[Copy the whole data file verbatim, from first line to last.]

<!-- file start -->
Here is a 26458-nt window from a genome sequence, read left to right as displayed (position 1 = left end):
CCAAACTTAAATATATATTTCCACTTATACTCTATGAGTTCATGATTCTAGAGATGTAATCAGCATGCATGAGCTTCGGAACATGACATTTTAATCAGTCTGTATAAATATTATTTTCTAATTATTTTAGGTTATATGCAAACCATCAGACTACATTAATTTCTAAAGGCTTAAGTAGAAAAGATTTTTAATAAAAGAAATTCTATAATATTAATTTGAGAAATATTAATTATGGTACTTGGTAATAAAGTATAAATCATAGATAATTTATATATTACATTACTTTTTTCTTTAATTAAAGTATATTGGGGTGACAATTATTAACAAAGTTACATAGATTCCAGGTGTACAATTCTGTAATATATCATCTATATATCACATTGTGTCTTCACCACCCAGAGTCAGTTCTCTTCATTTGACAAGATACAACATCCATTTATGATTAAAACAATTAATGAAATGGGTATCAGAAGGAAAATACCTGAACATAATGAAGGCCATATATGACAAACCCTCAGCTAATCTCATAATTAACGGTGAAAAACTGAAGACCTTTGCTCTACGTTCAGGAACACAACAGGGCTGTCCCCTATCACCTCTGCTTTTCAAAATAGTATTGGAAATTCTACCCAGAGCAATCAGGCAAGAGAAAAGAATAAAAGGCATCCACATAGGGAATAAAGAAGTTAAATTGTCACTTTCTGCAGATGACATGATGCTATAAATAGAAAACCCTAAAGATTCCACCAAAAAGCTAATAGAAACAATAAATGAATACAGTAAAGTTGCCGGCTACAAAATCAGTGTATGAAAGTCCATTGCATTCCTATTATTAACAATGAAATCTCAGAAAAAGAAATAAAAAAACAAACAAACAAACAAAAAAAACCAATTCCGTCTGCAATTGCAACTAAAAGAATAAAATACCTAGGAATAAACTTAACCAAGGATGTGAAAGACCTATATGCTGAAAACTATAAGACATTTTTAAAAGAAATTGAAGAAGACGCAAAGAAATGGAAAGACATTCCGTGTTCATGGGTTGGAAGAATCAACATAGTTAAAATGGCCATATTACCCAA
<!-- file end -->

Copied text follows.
Here is a 26458-nt window from a genome sequence, read left to right as displayed (position 1 = left end):
CCAAACTTAAATATATATTTCCACTTATACTCTATGAGTTCATGATTCTAGAGATGTAATCAGCATGCATGAGCTTCGGAACATGACATTTTAATCAGTCTGTATAAATATTATTTTCTAATTATTTTAGGTTATATGCAAACCATCAGACTACATTAATTTCTAAAGGCTTAAGTAGAAAAGATTTTTAATAAAAGAAATTCTATAATATTAATTTGAGAAATATTAATTATGGTACTTGGTAATAAAGTATAAATCATAGATAATTTATATATTACATTACTTTTTTCTTTAATTAAAGTATATTGGGGTGACAATTATTAACAAAGTTACATAGATTCCAGGTGTACAATTCTGTAATATATCATCTATATATCACATTGTGTCTTCACCACCCAGAGTCAGTTCTCTTCATTTGACAAGATACAACATCCATTTATGATTAAAACAATTAATGAAATGGGTATCAGAAGGAAAATACCTGAACATAATGAAGGCCATATATGACAAACCCTCAGCTAATCTCATAATTAACGGTGAAAAACTGAAGACCTTTGCTCTACGTTCAGGAACACAACAGGGCTGTCCCCTATCACCTCTGCTTTTCAAAATAGTATTGGAAATTCTACCCAGAGCAATCAGGCAAGAGAAAAGAATAAAAGGCATCCACATAGGGAATAAAGAAGTTAAATTGTCACTTTCTGCAGATGACATGATGCTATAAATAGAAAACCCTAAAGATTCCACCAAAAAGCTAATAGAAACAATAAATGAATACAGTAAAGTTGCCGGCTACAAAATCAGTGTATGAAAGTCCATTGCATTCCTATTATTAACAATGAAATCTCAGAAAAAGAAATAAAAAAACAAACAAACAAACAAAAAAAACCAATTCCGTCTGCAATTGCAACTAAAAGAATAAAATACCTAGGAATAAACTTAACCAAGGATGTGAAAGACCTATATGCTGAAAACTATAAGACATTTTTAAAAGAAATTGAAGAAGACGCAAAGAAATGGAAAGACATTCCGTGTTCATGGGTTGGAAGAATCAACATAGTTAAAATGGCCATATTACCCAA